Mathematics as an educational subject has been severely crippled by several onuses inappropriately placed upon it. It has been a litmus test for the “truly gifted” student. It has been an excuse to label and stratify students according to perceived natural ability. It has been a discipline whose only justification is in service of engineering and technological achievements. But, working with Jamie’s book reveals the truth. Math is an art form (possibly the most sublime art form ever invented), and it is to be practiced and enjoyed.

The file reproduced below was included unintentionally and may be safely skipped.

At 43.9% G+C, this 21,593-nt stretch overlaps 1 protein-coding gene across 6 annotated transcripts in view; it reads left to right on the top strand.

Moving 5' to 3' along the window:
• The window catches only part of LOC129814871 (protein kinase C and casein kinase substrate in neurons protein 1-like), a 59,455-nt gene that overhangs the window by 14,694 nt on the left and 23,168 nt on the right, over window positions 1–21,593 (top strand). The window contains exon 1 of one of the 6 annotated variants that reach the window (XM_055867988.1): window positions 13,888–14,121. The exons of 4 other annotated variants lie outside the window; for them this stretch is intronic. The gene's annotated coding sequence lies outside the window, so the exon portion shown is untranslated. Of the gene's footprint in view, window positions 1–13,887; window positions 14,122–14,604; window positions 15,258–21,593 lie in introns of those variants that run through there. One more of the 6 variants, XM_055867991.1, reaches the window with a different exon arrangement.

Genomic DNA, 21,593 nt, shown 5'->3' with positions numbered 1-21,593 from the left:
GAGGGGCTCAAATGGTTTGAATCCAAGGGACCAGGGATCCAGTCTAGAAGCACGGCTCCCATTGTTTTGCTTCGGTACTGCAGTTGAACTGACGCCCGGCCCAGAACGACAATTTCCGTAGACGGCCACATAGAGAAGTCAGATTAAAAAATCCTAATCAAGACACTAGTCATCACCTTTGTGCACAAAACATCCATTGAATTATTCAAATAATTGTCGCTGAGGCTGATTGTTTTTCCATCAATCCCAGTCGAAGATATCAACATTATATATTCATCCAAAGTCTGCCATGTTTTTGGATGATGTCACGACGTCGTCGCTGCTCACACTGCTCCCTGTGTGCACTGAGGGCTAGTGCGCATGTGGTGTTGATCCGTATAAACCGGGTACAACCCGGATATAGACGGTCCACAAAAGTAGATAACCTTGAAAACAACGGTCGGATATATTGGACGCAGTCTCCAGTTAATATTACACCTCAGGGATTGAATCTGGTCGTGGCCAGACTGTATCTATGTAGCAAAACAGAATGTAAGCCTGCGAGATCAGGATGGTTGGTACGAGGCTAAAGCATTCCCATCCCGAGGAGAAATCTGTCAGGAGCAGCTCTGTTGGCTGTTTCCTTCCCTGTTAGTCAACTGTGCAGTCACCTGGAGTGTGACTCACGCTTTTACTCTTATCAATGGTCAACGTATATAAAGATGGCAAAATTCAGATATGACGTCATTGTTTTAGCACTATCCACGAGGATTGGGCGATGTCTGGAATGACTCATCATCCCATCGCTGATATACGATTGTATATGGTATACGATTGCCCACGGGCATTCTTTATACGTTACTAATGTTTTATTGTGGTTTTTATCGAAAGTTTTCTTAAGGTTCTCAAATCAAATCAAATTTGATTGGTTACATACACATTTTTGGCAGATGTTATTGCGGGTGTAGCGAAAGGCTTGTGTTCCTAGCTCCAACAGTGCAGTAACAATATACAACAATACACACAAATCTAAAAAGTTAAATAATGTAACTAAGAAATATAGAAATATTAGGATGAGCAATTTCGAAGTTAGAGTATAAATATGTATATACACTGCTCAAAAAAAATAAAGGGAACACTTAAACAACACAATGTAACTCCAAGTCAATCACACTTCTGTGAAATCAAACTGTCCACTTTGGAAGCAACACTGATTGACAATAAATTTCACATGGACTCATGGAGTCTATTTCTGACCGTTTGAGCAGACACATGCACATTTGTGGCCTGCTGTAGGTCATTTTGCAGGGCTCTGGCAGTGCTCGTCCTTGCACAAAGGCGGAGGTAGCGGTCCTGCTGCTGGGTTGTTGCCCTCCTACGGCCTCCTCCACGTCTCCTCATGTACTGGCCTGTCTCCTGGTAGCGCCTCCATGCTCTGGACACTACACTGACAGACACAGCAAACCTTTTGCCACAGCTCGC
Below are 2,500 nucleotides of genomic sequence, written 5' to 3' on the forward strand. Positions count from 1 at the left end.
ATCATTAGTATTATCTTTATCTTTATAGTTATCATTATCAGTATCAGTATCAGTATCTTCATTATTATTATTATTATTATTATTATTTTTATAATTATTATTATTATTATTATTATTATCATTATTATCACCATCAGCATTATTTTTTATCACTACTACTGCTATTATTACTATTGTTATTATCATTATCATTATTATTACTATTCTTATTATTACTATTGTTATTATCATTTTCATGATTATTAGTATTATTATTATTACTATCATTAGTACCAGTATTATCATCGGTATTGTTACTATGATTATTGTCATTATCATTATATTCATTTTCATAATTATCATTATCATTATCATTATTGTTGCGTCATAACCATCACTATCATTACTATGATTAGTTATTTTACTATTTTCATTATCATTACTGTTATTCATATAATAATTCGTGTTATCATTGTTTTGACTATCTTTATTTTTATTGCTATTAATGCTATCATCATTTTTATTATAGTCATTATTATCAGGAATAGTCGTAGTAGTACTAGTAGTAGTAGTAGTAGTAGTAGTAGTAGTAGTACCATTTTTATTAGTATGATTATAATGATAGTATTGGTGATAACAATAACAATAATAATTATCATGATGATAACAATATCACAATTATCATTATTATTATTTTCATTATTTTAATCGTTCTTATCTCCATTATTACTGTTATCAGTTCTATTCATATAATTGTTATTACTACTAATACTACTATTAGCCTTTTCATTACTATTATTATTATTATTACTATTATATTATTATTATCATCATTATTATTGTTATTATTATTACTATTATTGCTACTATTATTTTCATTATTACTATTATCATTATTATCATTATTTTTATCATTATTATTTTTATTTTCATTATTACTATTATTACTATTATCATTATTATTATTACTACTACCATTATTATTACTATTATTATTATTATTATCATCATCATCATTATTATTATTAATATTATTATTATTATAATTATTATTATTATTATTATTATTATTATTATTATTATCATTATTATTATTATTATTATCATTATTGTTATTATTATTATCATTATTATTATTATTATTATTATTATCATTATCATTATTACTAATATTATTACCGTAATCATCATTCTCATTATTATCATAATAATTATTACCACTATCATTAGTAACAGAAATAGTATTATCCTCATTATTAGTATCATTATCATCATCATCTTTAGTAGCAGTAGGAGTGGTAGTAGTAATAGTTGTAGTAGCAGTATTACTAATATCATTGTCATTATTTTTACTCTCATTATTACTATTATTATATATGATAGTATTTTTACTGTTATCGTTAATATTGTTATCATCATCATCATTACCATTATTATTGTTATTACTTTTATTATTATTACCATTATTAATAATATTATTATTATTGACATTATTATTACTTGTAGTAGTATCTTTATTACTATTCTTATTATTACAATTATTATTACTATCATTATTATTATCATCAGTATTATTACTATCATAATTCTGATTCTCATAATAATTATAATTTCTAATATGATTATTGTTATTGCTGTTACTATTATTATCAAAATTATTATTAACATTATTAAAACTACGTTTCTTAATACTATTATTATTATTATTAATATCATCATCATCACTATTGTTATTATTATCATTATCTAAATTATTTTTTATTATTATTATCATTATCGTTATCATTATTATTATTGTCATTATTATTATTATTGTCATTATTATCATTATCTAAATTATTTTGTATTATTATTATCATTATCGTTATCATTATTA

This High School Math Source Book is for the teacher of mathematics who has a true love of her/his subject matter. It is for the teacher who wants to continuously enhance his/her ability to transfer that love to her/his students. This Source Book will deliver for years and years to come, with new mathematical challenges to explore and enjoy! I strongly recommend Jamie’s high school math source book as an indispensible resource for all teachers of mathematics!
Brian Gleichauf, Math Teacher
Tamarack Waldorf School, Milwaukee, WI